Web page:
New Haven, Conn.’s Ghost of Chance channels elements from the past in a way that keeps the music sounding fresh and relevant. The group’s distinctive style is characterized by subtle time signature changes and sonically-open experimentation set to surrealist lyrics.
Ghost of Chance’s sound takes its influence from ’60s psychedelia and ’90s indie and alternative. The band hints at math rock and post punk while maintaining the shimmer of classic pop sensibilities.
The band’s self-titled debut album is the brainchild of Jayson Munro and George Moore, who crafted and recorded the music in the sweltering confines of an attic apartment during the summer of 2009. The live set consists of Moore on guitar, Munro on vocals and guitar, David Corsak on bass and Mark Niciu on drums.
RIYL: Built To Spill, Modest Mouse, The Zombies, The Appleseed Cast, Guided By Voices, Explosions In The Sky, Electric Prunes
June 21, 2010: Track reviews on CT Indie blog:
… Jayson Munro does some solid early ’90s guitar work that could be bookended by anything from the Lilys to Teenage Fanclub. … ‘Sir’ is definitely my favorite of these two preview tracks. … The track closes by going outdoors with found sounds, including some summery chirping. Makes me think the song just floated off out of the careless hand of a little girl like a birthday balloon.
EDIT: Aug. 3, 2010: Review on Hartford Courant’s SoundCheck blog by rock critic Eric Danton:
The quartet says it draws from ” ’60s psychedelia and ’90s indie and alternative,” with “hints at math rock and post-punk while maintaining the shimmer of classic pop sensibilities.” Although all of that is certainly true, it’s really just a complicated way of saying the band plays catchy rock ‘n’ roll with some unexpected twists and turns. … the group delivers a bracing blend of well-constructed songs on what is certainly a welcome introduction.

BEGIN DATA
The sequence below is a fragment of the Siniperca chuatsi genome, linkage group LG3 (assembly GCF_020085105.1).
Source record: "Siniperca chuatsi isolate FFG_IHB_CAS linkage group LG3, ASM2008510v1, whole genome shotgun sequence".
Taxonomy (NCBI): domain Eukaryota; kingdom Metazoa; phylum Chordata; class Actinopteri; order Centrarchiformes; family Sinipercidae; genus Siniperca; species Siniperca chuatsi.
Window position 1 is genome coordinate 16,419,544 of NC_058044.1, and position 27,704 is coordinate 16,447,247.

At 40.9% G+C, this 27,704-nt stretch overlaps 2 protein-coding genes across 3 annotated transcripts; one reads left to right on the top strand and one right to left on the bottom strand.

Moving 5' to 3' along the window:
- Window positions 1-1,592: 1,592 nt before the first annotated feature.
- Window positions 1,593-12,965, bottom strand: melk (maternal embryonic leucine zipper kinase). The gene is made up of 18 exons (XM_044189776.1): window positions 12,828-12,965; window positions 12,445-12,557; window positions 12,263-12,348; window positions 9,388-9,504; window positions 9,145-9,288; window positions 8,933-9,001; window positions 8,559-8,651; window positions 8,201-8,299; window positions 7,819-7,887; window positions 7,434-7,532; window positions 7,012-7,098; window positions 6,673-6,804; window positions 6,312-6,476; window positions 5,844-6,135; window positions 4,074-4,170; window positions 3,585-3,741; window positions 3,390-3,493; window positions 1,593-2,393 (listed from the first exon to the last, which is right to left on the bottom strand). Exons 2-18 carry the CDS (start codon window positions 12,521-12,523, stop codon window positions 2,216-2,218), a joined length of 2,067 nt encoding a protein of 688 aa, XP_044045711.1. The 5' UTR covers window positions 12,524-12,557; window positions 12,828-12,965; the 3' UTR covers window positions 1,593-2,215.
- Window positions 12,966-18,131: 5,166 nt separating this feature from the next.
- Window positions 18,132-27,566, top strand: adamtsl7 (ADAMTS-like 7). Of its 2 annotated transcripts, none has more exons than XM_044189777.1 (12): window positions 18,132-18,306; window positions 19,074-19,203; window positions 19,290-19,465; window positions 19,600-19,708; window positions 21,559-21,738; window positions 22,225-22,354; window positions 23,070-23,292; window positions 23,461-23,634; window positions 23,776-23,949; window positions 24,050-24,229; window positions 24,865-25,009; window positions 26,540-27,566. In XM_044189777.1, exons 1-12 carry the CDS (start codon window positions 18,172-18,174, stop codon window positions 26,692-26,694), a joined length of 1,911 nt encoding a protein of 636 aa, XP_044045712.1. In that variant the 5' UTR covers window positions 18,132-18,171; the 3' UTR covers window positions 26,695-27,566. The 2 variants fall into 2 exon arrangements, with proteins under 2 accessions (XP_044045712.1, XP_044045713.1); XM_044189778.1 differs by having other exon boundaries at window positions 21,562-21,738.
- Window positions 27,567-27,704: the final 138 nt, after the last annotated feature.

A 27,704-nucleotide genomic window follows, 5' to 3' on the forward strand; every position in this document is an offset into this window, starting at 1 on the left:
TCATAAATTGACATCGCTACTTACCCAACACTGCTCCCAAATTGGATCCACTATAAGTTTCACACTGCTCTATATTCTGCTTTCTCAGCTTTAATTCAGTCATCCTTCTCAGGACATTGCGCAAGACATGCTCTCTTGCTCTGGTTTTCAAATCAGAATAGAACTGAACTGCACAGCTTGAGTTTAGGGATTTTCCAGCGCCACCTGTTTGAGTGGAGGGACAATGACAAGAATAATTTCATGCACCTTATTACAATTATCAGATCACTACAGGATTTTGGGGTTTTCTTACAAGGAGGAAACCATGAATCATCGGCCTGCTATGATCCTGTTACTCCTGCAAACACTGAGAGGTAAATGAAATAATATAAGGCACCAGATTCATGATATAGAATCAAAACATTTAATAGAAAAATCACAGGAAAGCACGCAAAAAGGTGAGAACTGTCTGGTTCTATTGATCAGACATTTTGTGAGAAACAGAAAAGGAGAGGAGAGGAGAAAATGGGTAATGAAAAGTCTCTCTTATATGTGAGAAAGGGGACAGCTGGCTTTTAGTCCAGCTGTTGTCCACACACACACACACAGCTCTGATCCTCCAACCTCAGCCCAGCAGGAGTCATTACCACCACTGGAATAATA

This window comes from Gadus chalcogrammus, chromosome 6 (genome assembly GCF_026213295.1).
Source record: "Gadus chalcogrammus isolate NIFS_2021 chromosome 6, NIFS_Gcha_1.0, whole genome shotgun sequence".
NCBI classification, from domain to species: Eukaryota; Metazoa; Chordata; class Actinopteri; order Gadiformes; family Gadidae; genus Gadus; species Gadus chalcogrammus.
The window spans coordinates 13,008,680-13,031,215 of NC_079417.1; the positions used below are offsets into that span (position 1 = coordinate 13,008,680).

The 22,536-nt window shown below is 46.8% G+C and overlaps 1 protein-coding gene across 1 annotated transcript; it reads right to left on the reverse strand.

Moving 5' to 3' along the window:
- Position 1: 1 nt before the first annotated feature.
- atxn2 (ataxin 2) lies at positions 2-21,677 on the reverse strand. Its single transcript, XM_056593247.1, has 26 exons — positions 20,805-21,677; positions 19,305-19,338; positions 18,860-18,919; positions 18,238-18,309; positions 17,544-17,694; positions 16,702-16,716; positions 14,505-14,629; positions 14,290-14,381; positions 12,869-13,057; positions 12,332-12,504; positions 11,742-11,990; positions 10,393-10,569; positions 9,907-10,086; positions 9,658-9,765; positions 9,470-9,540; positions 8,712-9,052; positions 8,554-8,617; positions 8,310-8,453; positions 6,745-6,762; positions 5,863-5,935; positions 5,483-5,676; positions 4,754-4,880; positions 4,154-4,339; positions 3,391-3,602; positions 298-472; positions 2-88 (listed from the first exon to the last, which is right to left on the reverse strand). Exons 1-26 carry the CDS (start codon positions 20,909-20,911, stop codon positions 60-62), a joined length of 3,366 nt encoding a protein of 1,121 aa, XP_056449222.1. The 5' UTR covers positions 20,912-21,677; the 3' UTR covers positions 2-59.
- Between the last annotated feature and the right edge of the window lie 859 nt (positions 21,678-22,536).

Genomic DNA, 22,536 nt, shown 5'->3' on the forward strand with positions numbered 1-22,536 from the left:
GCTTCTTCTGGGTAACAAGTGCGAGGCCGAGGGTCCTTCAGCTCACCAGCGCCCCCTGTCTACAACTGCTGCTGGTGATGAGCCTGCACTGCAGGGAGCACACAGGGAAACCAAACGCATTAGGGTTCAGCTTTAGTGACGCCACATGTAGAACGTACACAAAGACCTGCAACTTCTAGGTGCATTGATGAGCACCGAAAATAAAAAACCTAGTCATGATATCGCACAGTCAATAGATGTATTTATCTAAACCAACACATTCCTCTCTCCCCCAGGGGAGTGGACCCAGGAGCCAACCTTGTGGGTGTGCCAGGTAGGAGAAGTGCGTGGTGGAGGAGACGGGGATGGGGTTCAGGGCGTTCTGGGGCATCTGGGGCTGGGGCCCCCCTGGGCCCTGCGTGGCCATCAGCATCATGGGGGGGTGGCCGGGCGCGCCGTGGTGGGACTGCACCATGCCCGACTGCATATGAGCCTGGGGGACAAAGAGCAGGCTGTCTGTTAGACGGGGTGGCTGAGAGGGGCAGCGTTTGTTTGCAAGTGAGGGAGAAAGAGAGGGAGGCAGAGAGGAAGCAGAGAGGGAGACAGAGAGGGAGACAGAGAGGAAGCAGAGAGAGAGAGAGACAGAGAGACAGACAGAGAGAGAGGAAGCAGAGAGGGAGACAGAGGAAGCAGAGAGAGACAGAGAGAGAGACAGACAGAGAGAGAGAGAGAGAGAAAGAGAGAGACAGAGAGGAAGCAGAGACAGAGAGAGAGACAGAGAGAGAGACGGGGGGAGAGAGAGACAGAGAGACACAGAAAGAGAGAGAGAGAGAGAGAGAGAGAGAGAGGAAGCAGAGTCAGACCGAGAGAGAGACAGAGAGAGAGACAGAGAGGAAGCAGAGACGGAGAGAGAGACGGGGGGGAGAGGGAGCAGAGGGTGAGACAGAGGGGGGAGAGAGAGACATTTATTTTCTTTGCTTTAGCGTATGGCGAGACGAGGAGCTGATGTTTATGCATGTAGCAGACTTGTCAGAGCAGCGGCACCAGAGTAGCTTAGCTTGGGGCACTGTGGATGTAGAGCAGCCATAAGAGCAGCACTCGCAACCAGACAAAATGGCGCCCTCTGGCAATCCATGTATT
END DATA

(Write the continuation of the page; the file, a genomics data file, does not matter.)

EDIT: Aug. 16, 2010: “Strangled In The Meadow” included on Beat The Indie Drum Monday Morning Tape #63.
EDIT: Sept. 25, 2010: Review on One Base On An Overthrow blog:
February’s most recent CD is from New Haven’s Ghost of Chance, and even though the vocals at times veer a bit too close to Smashing Pumpkins to be considered safe, the CD on the whole is an impressive bit of work. I think CT Indie nailed it with their Lilys/Teenage Fanclub comparison, so I won’t bother going any further. The opening track I’ve posted below, “Sir” (not to be confused with another fine opening track, Lotion’s “Dear Sir”, I guess), starts out quietly and ends quietly, but there’s a fairly messy ride in between. Word is that Ghost of Chance are on one of the final bills next month at the soon-to-be-shuttered Popeye’s Garage, along with The Field Recordings, so you know I’m planning on checking that one out.
EDIT: November 22, 2010: Ghost of Chance named as one of CT Indie’s “12 Local Bands To Be Thankful For” on The New Haven Register.
EDIT: December 14, 2010: Review in New Haven Advocate:
Records RIYL list includes Modest Mouse and Built to Spill and, maybe, live with a bassist and drummer, those comparisons might ring true. But this record, with drum and bass low in the mix, quirky time changes, big, wide reverb-wash and Mellotron patches aplenty sounds more like late-era, John Lennon Beatles. “Dreams” and “The Breath” are sonic reminders of “Julia” and “Across the Universe.” There’s a quote of the crazy guitar line from “She’s So Heavy” on “Vaporized Philanthropic Autopilot,” and “Livin’ Life to the Fullest” delights in mixing three- and four-beat bars. Random sounds, handclaps, pre-recorded voices, odd percussion and backwards tape sounds pop in and out. In short, it sounds sort of like The White Album, and that’s not a bad thing.